I know that my fine aragonite sand bed is a probable culprit for holding nutrients. I assume that.

    I know that I need supplemental filtration to achieve my desired nutrient levels. I know that.


    In taking a quick look at my reef tank, most people would classify it as successful.
    I have corals that are colorful and growing. I have fish that are active and healthy; even spawning.
    I don't have nuisance algae growing on my rocks, sand or glass. I don't have cyanobacteria patches in my system.
    Does this sound like a failing reef system?

    What I do have is a nitrate level that is higher than desired. For me, that is an issue; a big one.
    I have a personal issue with being OCD; which complicates many facets in this hobby. It's not anyone else's problem but my own. Until I can lower my nitrate levels down to my personal standard, I'm going to try and find (a) solution(s) that can help me achieve those levels. I'm not looking for a way out from doing the work and maintenance to keep a successful reef tank. I'm looking for a better way to keep my successful reef tank.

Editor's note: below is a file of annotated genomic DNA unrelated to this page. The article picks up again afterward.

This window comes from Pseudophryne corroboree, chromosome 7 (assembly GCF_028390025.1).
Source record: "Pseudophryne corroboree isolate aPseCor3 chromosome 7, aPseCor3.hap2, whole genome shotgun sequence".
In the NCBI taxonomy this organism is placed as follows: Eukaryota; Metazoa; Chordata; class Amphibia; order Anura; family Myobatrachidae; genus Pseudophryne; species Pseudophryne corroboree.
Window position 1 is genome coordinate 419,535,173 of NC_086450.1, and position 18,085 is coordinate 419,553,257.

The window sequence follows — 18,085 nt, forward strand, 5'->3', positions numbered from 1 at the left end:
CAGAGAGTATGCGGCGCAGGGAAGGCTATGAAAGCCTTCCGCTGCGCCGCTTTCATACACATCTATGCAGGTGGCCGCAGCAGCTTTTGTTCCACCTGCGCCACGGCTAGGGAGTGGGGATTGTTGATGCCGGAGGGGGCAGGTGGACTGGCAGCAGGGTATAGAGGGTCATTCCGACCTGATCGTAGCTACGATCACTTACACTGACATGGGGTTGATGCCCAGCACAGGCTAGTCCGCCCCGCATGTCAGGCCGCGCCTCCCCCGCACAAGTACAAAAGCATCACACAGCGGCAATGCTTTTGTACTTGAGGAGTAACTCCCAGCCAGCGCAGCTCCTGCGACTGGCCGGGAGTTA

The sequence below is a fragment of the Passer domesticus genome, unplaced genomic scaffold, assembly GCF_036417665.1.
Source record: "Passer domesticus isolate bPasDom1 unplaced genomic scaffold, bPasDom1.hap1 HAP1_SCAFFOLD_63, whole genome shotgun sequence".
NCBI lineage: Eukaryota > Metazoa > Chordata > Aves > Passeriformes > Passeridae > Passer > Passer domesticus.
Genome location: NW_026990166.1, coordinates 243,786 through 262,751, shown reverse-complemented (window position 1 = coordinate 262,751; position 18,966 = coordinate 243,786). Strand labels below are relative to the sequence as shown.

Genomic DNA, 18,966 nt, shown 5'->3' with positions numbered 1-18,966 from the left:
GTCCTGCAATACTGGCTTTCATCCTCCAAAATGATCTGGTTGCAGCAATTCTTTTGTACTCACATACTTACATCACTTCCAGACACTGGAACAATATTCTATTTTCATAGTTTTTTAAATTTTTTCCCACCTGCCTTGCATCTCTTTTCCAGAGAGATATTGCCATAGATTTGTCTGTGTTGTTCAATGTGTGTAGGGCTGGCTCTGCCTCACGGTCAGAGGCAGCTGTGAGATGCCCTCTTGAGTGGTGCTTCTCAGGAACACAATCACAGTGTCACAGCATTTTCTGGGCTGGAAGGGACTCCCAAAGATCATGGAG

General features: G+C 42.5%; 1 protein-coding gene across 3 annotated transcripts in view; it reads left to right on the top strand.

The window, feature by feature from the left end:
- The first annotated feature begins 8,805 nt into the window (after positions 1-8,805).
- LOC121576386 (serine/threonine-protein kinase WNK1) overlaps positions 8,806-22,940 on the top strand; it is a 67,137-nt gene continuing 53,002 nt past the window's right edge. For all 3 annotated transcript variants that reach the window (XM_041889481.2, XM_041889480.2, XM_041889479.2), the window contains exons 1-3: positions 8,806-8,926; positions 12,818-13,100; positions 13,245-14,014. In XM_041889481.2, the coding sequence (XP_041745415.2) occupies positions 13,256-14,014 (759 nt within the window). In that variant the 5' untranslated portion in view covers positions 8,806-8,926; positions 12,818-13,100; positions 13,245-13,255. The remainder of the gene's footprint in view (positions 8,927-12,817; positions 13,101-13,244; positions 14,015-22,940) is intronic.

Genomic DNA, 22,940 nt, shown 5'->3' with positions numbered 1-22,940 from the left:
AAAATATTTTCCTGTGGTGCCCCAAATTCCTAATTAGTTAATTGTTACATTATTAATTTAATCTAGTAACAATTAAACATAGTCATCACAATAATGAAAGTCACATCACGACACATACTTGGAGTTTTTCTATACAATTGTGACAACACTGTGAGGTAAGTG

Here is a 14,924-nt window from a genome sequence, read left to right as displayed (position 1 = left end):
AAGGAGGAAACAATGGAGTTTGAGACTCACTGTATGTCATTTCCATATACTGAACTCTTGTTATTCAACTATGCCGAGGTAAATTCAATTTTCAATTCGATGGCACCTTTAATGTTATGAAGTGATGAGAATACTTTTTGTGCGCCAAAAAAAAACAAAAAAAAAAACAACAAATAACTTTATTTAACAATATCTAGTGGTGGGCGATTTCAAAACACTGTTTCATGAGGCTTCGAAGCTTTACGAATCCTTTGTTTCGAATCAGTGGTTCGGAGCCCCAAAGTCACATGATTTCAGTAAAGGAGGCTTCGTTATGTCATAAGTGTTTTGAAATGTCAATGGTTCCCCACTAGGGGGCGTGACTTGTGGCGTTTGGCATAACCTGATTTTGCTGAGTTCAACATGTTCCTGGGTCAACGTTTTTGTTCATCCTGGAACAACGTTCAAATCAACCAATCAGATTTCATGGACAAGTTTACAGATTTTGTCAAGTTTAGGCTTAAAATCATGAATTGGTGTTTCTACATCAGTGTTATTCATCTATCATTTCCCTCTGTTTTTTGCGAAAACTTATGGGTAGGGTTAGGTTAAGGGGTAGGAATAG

Thanks for all of the votes in the poll.
    Thanks for all of the replies in the thread.
    Thanks for reading this.
     
  6. Leicester56

    Leicester56 I contributed!
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    Have you considered siphoning out sections of sand and replacing it with new sand? Maybe change 1/4 at a time until all changed out. Perhaps stuff under your rock work is not accessible but maybe this would help with possible leeching of waste products into the water column?
     
  7. rlinusc

    rlinusc I contributed!
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    seems to me that you are on the margins and will give a solution soon. there is a definite part of me that thinks that most tanks only have stretches of time where their parameters are ideal.